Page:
The Douglas County Board approved a 2019-20 budget Tuesday that will increase property taxes for a planned new courthouse annex and juvenile detention center.
Under the budget, the county’s tax rate will go up 1.5 cents per $100 of valuation.
That would cost the owner of a $200,000 home in Douglas County about $30 more in property taxes next year.
County officials have been projecting that tax increase for the Douglas County Justice Center project.
The increase will pay for $5.9 million in costs related to building the justice center. Most of that would go to start paying back debt for the planned project, although the $114 million bond issue and project are now on hold because of a pending taxpayer lawsuit.
David Lanphier filed the lawsuit last week in an effort to stop the Omaha-Douglas Public Building Commission from issuing the bonds.
The bonds can’t be sold while that legal cloud is hanging over them. But if the bonds are eventually sold, the county will have to start paying back the debt next year.
The county’s property tax levy would increase from just over 28 cents per $100 of valuation this year to just over 29.5 cents per $100 of valuation next year, if projections for countywide tax valuations hold true. That’s a 5.3% increase in the county government’s share of Douglas County property owners’ taxes.
The county’s general fund budget will increase by 1.6% to $215.3 million next year. The total budget would increase to $425.4 million, an increase of $17.1 million, or 4.2%, over the previous year.
By comparison, Omaha Mayor Jean Stothert is proposing a general fund budget of $419.6 million for the city in 2020, which would keep the city’s property tax levy at the current rate of 47.922 cents per $100 of valuation. She’s proposing a total city budget of $1.1 billion for 2020. The city also has other taxing sources such as the restaurant, sales and wheel tax.
Besides the justice center, the rest of the county’s budget increase is largely driven by increased criminal justice costs and spending for road projects, Douglas County Finance Director Joe Lorenz told the board. Gas tax revenue and federal funding will offset some of the road costs.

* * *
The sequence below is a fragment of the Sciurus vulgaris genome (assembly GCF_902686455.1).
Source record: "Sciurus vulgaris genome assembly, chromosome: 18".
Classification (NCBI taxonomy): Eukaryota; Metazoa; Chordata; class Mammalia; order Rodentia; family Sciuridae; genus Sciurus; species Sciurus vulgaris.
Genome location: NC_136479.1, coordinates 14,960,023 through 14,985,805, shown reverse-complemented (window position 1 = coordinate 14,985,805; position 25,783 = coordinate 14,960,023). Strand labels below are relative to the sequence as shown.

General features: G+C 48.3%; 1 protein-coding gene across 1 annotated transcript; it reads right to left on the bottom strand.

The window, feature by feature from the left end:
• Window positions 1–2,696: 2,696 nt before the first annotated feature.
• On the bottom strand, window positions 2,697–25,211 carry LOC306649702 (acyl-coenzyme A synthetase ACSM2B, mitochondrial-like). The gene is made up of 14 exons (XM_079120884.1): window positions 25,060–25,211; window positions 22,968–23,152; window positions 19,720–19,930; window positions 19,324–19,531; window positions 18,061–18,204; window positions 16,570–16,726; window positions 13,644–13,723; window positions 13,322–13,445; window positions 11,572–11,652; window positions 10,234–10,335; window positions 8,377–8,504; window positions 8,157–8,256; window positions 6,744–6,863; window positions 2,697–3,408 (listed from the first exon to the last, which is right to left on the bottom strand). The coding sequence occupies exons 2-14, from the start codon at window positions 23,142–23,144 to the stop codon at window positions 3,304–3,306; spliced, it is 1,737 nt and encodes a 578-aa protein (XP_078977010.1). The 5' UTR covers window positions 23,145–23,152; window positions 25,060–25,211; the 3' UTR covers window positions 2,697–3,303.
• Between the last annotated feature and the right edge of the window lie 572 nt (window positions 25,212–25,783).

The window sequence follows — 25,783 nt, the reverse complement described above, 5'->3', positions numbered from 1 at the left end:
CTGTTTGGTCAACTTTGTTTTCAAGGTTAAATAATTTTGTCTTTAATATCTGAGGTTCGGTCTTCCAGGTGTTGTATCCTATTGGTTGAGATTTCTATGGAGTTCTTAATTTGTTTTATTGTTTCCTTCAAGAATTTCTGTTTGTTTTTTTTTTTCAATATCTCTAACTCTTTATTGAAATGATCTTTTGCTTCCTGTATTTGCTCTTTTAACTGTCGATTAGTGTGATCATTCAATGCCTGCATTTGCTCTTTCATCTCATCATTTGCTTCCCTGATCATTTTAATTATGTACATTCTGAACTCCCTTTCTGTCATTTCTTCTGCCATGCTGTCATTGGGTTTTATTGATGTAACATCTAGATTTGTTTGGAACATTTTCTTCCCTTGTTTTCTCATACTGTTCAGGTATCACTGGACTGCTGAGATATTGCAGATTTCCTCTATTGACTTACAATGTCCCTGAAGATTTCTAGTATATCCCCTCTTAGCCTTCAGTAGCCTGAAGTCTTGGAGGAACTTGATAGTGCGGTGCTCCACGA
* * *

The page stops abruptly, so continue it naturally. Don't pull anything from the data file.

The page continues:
The County Board voted 5-1 to approve the budget. Chris Rodgers, P.J. Morgan, Marc Kraft, Clare Duda and Mike Boyle voted yes. Jim Cavanaugh voted no. Mary Ann Borgeson was absent because she was traveling.
“This is a budget that is as tight as it can get,” Boyle said.
Morgan said it is the county’s first tax increase in six years. He said most county departments and offices agreed to the target budget set by the county’s finance director. Those who believed that they could not meet the target budget went before the County Board in recent months to request more money.
Most of those departments and offices serve criminal justice functions, such as the Corrections Department and the Sheriff’s, County Attorney’s and Public Defender’s Offices. The county agreed that they needed more money because of increasing caseloads.
Cavanaugh criticized the budget process as being rushed and lacking public scrutiny. He said all leaders of all county departments and offices should have come before the board to have their proposed budgets publicly vetted. He tried to postpone a vote but received no support.
“It’s impossible to in good conscience vote on a pig-in-a-poke budget, tax increase like this,” Cavanaugh said.
But Boyle said the County Board’s finance committee, led by him and Morgan, had worked with department heads, elected officials and Lorenz to keep spending down. Boyle said the committee’s meetings are public.
“We looked at doing this as inexpensively as possible,” he said.
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At a public hearing before the vote, Doug Kagan of Nebraska Taxpayers for Freedom said the County Board, to offset the cost of the justice center, should immediately enact a consultant’s 2013 recommendations regarding the Douglas County Health Center. The consultant recommended outsourcing the center, among other measures.
Omahan Larry Storer said the county should not force taxpayers to pay for services that should be provided by families, schools, churches and nonprofit organizations.
Lorenz has been telling the County Board since the spring that the justice center project would likely require a two-step increase in property taxes. He has said the county may have to raise taxes by another 1.5 cents per $100 of valuation in 2023 to service the debt and pay for operations and maintenance of the new buildings.
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